# Changeset 834f634 for doc/theses

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Timestamp:
Mar 11, 2019, 11:06:10 PM (4 years ago)
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aaron-thesis, arm-eh, cleanup-dtors, enum, forall-pointer-decay, jacob/cs343-translation, jenkins-sandbox, master, new-ast, new-ast-unique-expr, pthread-emulation, qualifiedEnum
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e402bbc
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811466d
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thesis: second draft of ch.6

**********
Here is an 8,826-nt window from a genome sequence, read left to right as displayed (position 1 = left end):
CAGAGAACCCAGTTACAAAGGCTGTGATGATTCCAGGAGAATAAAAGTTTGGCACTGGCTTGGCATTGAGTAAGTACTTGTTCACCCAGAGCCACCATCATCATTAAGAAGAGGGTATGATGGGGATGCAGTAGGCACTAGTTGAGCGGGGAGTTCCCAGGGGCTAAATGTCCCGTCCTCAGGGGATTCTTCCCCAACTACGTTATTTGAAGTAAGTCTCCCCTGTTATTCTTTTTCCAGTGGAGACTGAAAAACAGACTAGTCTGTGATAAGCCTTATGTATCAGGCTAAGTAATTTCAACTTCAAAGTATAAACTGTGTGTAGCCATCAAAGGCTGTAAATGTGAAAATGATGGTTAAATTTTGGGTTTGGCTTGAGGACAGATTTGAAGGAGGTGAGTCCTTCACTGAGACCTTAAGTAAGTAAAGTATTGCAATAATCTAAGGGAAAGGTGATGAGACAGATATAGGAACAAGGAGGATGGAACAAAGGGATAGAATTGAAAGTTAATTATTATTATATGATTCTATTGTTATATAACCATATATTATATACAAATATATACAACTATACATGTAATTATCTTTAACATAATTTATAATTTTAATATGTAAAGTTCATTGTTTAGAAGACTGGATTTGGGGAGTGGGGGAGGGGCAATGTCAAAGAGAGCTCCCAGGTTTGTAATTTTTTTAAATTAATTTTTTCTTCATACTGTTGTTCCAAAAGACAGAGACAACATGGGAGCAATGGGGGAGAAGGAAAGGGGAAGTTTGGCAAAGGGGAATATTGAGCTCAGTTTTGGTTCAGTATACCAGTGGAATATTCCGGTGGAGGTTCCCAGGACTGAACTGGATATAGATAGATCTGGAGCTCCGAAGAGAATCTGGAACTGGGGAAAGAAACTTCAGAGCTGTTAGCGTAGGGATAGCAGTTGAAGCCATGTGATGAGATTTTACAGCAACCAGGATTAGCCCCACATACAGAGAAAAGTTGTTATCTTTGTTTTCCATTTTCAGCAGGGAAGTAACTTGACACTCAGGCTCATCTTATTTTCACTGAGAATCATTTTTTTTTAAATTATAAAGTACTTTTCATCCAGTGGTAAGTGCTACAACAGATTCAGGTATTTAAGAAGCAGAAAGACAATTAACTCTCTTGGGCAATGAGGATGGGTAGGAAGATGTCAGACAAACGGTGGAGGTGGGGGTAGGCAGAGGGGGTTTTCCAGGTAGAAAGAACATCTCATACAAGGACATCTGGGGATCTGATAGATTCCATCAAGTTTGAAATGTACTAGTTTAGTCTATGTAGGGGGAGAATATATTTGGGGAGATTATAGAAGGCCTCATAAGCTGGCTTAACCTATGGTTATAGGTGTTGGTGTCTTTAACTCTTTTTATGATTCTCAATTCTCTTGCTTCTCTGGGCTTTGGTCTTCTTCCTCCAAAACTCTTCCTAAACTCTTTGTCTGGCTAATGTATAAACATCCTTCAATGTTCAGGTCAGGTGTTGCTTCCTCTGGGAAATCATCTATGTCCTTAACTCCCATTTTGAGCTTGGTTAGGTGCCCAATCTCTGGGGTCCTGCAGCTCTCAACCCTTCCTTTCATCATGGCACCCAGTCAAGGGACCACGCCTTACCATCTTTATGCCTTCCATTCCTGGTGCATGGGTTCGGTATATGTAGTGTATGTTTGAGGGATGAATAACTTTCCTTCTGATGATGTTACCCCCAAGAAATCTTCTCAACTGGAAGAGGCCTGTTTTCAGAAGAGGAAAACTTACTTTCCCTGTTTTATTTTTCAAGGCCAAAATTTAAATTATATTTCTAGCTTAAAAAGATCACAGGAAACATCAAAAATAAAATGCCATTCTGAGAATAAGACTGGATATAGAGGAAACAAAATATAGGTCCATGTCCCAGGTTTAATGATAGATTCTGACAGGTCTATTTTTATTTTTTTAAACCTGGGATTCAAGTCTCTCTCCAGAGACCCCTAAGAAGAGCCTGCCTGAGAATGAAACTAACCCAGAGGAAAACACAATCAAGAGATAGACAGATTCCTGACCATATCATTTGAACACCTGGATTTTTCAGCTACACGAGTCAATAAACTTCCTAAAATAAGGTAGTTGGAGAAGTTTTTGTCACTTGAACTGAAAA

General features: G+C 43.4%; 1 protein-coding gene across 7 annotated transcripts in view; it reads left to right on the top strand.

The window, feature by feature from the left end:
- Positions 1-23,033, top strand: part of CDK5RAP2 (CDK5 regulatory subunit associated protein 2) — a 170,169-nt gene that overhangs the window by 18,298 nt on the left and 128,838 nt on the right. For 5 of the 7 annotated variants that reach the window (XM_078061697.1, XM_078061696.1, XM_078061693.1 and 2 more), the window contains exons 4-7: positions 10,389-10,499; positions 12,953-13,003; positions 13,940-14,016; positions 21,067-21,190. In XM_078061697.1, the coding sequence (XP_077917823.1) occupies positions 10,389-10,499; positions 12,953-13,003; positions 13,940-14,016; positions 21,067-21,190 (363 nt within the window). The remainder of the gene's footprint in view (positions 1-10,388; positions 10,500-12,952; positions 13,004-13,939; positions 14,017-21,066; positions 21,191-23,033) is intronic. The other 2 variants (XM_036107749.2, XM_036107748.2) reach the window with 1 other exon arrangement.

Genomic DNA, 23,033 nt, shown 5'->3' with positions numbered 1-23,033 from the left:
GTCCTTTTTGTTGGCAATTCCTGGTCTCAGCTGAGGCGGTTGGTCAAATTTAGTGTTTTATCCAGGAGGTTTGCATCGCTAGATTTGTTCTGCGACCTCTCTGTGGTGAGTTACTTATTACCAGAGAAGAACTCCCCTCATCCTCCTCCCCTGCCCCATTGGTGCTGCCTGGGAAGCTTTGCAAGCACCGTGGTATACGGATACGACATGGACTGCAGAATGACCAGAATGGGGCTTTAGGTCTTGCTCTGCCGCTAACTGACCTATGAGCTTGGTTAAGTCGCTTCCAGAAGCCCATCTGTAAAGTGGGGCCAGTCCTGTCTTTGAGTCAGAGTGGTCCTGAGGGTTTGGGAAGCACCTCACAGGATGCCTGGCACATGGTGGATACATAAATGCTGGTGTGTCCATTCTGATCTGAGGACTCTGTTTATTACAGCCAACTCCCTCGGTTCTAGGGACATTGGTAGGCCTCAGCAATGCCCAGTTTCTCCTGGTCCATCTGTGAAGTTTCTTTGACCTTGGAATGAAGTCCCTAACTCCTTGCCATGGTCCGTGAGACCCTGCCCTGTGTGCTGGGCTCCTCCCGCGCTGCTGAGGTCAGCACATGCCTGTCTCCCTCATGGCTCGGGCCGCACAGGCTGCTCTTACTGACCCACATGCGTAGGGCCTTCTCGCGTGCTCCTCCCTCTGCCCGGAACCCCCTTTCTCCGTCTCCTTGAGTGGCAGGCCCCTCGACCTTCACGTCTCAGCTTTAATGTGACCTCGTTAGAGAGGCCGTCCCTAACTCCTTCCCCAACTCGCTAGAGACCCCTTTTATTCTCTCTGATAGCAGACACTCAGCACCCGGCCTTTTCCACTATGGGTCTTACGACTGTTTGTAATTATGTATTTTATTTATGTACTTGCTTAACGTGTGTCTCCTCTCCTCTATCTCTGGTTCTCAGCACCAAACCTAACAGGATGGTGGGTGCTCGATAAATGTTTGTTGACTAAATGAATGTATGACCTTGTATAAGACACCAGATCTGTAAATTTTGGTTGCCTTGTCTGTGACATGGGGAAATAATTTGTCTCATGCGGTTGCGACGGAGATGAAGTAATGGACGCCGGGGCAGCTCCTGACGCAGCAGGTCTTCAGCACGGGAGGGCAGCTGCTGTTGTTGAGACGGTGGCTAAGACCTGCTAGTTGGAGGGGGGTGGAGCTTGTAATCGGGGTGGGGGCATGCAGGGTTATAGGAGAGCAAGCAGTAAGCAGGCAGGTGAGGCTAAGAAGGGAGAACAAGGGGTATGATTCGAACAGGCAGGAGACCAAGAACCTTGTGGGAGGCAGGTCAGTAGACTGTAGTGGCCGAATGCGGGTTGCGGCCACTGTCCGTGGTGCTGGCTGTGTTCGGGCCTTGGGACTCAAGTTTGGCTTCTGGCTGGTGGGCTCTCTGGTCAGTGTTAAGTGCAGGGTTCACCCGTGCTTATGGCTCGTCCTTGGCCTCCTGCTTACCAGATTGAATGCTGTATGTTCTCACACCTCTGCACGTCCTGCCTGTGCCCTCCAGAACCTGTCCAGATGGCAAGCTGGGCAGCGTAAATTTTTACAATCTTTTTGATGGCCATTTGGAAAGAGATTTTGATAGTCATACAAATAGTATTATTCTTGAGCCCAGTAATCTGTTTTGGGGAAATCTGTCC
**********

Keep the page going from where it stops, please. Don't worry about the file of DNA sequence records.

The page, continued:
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 r811466d All tests were run on a machine with 128~GB of RAM and 64 cores running at 2.2~GHz. \begin{figure} \centering \input{tests-completed} \caption[Tests completed for each algorithmic variant]{Number of tests completed for each algorithmic variant} \label{tests-completed-fig} \end{figure} As a matter of experimental practicality, test runs that exceeded 8~GB of peak resident memory usage are excluded from the data set. This restriction is justifiable by real-world use, as a compiler that is merely slow may be accommodated with patience, but one that uses in excess of 8~GB of RAM may be impossible to run on many currently deployed computer systems. 8~GB of RAM is not typical of the memory usage of the best-peforming two variants, \textsc{bu-dca-bas} and \textsc{bu-dca-per}, which were able to run all 131 test inputs to completion  with maximum memory usage of 70~MB and 78~MB, respectively. However, this threshold did eliminate a significant number of algorithm-test variants, with the worst-performing variant, \textsc{td-imm-inc}, only completing 62 test inputs within the memory bound. Full results for tests completed by algorithm variant are presented in Figure~\ref{tests-completed-fig}. \begin{figure} \centering \input{tests-completed} \caption[Tests completed for each algorithmic variant]{Number of tests completed for each algorithmic variant} \label{tests-completed-fig} \end{figure} Full results for tests completed by algorithm variant are presented in Figure~\ref{tests-completed-fig}. As can be seen from these results, traversal direction is clearly the dominant variable in memory usage, with the \textsc{bu-*} variants performing better than the \textsc{co-*} variants, which in turn out-perform the \textsc{td-*} variants. It can also be seen that the incremental inheritance (\textsc{inc}) type environment consistently under-performs the other two environment data structures tested, as any efficiencies from the inheritance mechanism are apparently insufficient to pay for the added complexity of the data structure. To provide a more holistic view of performance, I have considered the results from the 56 test inputs which all algorithms are able to complete within the memory bound. Limiting consideration to these algorithms provides an apples-to-apples comparison between algorithms, as the excluded inputs are harder instances which take more time and memory for the algorithms which are able to solve them. To provide a more holistic view of performance, I have considered the results from the 56 test inputs that all algorithms are able to complete within the memory bound. Limiting consideration to these algorithms provides an apples-to-apples comparison among algorithms, as the excluded inputs are harder instances, which take more time and memory for the algorithms that are able to solve them. Figures~\ref{avg-peak-mem-fig} and~\ref{avg-runtime-fig} show the mean peak memory and runtime, respectively, of each algorithm over the inputs in this data set. These averages are not themselves meaningful, but do enable an overall comparison of relative performance of the different variants. Selecting only these 56 easy'' test inputs does bias the average values downward, but has little effect on the relative trends; similar trends can be seen in the graphs of the \textsc{bu-*} algorithms over the 124 (of 131) test inputs which all complete, omitted to save space. Selecting only these 56 easy'' test inputs does bias the average values downward, but has little effect on the relative trends; similar trends can be seen in the graphs of the \textsc{bu-*} algorithms over the 124 (of 131) test inputs that all complete, which have been omitted to save space. \begin{figure} It can be seen from these results that that the top-down, immediate assertion-satisfaction (\textsc{td-imm-*}) variants are particularly inefficient, as they check a significant number of assertions without filtering to determine if the arguments can be made to fit. It is also clear that the bottom-up (\textsc{bu}) traversal order is better than both top-down (\textsc{td}) and the Bilson-style bottom-up-combined ((\textsc{co})) orders. It is also clear that the bottom-up (\textsc{bu}) traversal order is better than both top-down (\textsc{td}) and the Bilson-style bottom-up-combined (\textsc{co}) orders. While the advantage of \textsc{bu} over \textsc{co} is clear, in that it performs less redundant work if a prefix of a combination fails, the advantage of \textsc{bu} over \textsc{td} provides an answer for an open question from Baker \cite{Baker82}. I believe that bottom-up is superior because it must only handle each subexpression once to form a list of candidate interpretations, whereas the top-down approach may do similar work repeatedly to resolve a subexpression with a variety of different types, a shortcoming that cannot be fully addressed by the memoization scheme employed in the \textsc{td} algorithm. With regard to assertion satisfaction, immediate (\textsc{imm}) satisfaction is an inferior solution, though there is little performance difference between deferred (\textsc{def}) and deferred-cached (\textsc{dca}) for instances which they can both complete; particularly notable is that \textsc{dca} caching scheme does not have a noticeable impact on peak memory usage. Since the \textsc{dca} algorithm can solve some particularly hard instances which \textsc{def} cannot, it is the recommended approach. The \textsc{inc} type environment also often uses upwards of double the memory required by the other variants, in addition to being consistently slower on these easy tests; aside from \textsc{bu-imm-bas} performing worse than \textsc{bu-imm-inc} on average when larger tests are considered, these results hold for the other variants. With regard to assertion satisfaction, immediate (\textsc{imm}) satisfaction is an inferior solution, though there is little performance difference between deferred (\textsc{def}) and deferred-cached (\textsc{dca}) for instances that both can complete; particularly notable is that the \textsc{dca} caching-scheme does not have a noticeable impact on peak memory usage. Since the \textsc{dca} algorithm can solve some particularly hard instances that \textsc{def} cannot, it is the recommended approach. The incremental-inheritance (\textsc{inc}) type environment also often uses upwards of double the memory required by the other variants, in addition to being consistently slower on these easy tests; aside from \textsc{bu-imm-bas} performing worse than \textsc{bu-imm-inc} on average when larger tests are considered, these results hold for the other variants. It is apparent from these results that any efficiencies from the inheritance mechanism are insufficient to pay for the added complexity of the data structure. Aside from that, the persistent union-find (\textsc{per}) type environment generally performs better than the basic (\textsc{bas}) environment, with similar peak memory usage and an average speedup factor of nearly 2, though the requirements of the \textsc{per} environment for automatic garbage collection and a shared history for combination make retrofitting it into older code difficult. \section{Instance Difficulty} \label{instance-expr-sec} To characterize the difficulty of expression resolution problem instances, the test suites must be explored at a finer granularity. To characterize the difficulty of expression-resolution problem instances, the test suites must be explored at a finer granularity. As discussed in Section~\ref{resn-analysis-sec}, a single top-level expression is the fundamental problem instance for resolution, yet the test inputs discussed above are composed of thousands of top-level expressions, like the actual source code they are derived from. To pull out the effects of these individual problems, I instrumented the resolver prototype to time resolution for each expression, and also report some relevant properties of the expression. This instrumented resolver was then run on a set of difficult test instances; to limit the data collection task, these runs were limited to the best-performing \textsc{bu-dca-per} algorithm and test inputs which that algorithm took more than 1~s to complete. The 13 test inputs thus selected contain 20632 top-level expressions between them, which are separated into order-of-magnitude bins by runtime in Figure~\ref{per-prob-histo-fig}. As can be seen from this figure, overall runtime is dominated by a few particularly difficult problem instances --- the 60\% of expressions which resolve in under 0.1~ms collectively take less time to resolve than any of the 0.2\% of expressions which take at least 100~ms to resolve. To pull out the effects of these individual problems, the resolver prototype is instrumented to time resolution for each expression, and also to report some relevant properties of the expression. This instrumented resolver is then run on a set of difficult test instances; to limit the data collection task, these runs are restricted to the best-performing \textsc{bu-dca-per} algorithm and test inputs taking more than 1~s to complete. The 13 test inputs thus selected contain 20632 top-level expressions among them, which are separated into order-of-magnitude bins by runtime in Figure~\ref{per-prob-histo-fig}. As can be seen from this figure, overall runtime is dominated by a few particularly difficult problem instances --- the 60\% of expressions that resolve in under 0.1~ms collectively take less time to resolve than any of the 0.2\% of expressions that take at least 100~ms to resolve. On the other hand, the 46 expressions in that 0.2\% take 38\% of the overall time in this difficult test suite, while the 201 expressions that take between 10 and 100~ms to resolve consume another 30\%. \end{figure} Since the top centile of expression resolution instances requires approximately two-thirds of the resolver's time, optimizing the resolver for specific hard problem instances has proven to be an effective technique for reducing overall runtime. The data indicates that number of assertions necessary to resolve has the greatest effect on runtime, as seen in Since the top centile of expression-resolution instances requires approximately two-thirds of the resolver's time, optimizing the resolver for specific hard problem instances has proven to be an effective technique for reducing overall runtime. The data indicates that the number of assertions necessary to resolve has the greatest effect on runtime, as seen in Figure~\ref{per-prob-assns-fig}. However, since the number of assertions required is only known once resolution is finished, the most-promising pre-resolution metric of difficulty is the nesting depth of the expression; as seen in Figure~\ref{per-prob-depth-fig}, expressions of depth $> 10$ in this data-set are uniformly difficult. I have integrated most of the algorithmic techniques discussed in this chapter into \CFACC{}. This integration took place over a period of months while \CFACC{} was under active development on a number of other fronts, so it is not possible to completely isolate the effects of the algorithmic changes, but I believe the algorithmic changes to be the most-significant effects on performance over the study period. This integration took place over a period of months while \CFACC{} was under active development on a number of other fronts, so it is not possible to completely isolate the effects of the algorithmic changes, but I believe the algorithmic changes to have had the most-significant effects on performance over the study period. To generate this data, representative commits from the \texttt{git} history of the project were checked out and compiled, then run on the same machine used for the resolver prototype experiments discussed in Section~\ref{proto-exp-sec}. To negate the effects of changes to the \CFA{} standard library on the timing results, 55 test files from the test suite of the oldest \CFA{} variant were compiled with the \texttt{-E} flag to inline their library dependencies, and these inlined files were used to test the remaining \CFACC{} versions. To negate the effects of changes to the \CFA{} standard library on the timing results, 55 test files from the test suite of the oldest \CFA{} variant are compiled with the \texttt{-E} flag to inline their library dependencies, and these inlined files are used to test the remaining \CFACC{} versions. I performed two rounds of modification to \CFACC{}; the first round moved from Bilson's original combined-bottom-up algorithm to an un-combined bottom-up algorithm, denoted \textsc{cfa-co} and \textsc{cfa-bu}, respectively. It is possible that the persistent union-find environment could be modified to use a reference-counted pointer internally without changing the entire memory-management framework of \CFACC{}, but such an attempt is left to future work. As can be seen in Figures~\ref{cfa-time-fig} and~\ref{cfa-mem-fig}, which show the time and peak memory results for these five versions of \CFACC{}, assertion resolution dominates total resolution cost, with the \textsc{cfa-def} and \textsc{cfa-dca} variants running consistently faster than the others on more expensive test cases; no difference can be seen between these two algorithms' performance, but that result agrees with the prototype experiments in Section~\ref{proto-exp-sec}. As can be seen in Figures~\ref{cfa-time-fig} and~\ref{cfa-mem-fig}, the time and peak memory results for these five versions of \CFACC{} show that assertion resolution dominates total resolution cost, with the \textsc{cfa-def} and \textsc{cfa-dca} variants running consistently faster than the others on more expensive test cases; no difference can be seen between these two algorithms' performance, but which agrees with the prototype experiments in Section~\ref{proto-exp-sec}. The results from \CFACC{} for \textsc{cfa-co} \textit{vs.}\ \textsc{cfa-bu} do not mirror those from the prototype; I conjecture this is mostly due to the different memory-management schemes and sorts of data required to run type unification and assertion satisfaction calculations, as \CFACC{} performance has proven to be particularly sensitive to the amount of heap allocation performed. This data also shows a noticeable regression in compiler performance in the eleven months between \textsc{cfa-bu} and \textsc{cfa-imm}, which use the same resolution algorithms; this regression is not due to expression resolution, as no integration work happened in this time, but I am unable to ascertain its actual cause. As can be seen from the prototype results, per-expression benchmarks, and \CFACC{}, the dominant factor in the cost of \CFA{} expression resolution is assertion satisfaction. Reducing the number of total number of assertion satisfaction problems solved, as in the deferred satisfaction algorithm, is consistently effective at reducing runtime, and caching results of these satisfaction problems has shown promise in the prototype system. Reducing the total number of assertions satisfied, as in the deferred satisfaction algorithm, is consistently effective at reducing runtime, and caching results of these satisfaction problem instances has shown promise in the prototype system. The results presented here also demonstrate that a bottom-up approach to expression resolution is superior to top-down, settling an open question from Baker~\cite{Baker82}. The persistent union-find type environment introduced in Chapter~\ref{env-chap} has also been demonstrated to be a modest performance improvement on the na\"{\i}ve approach.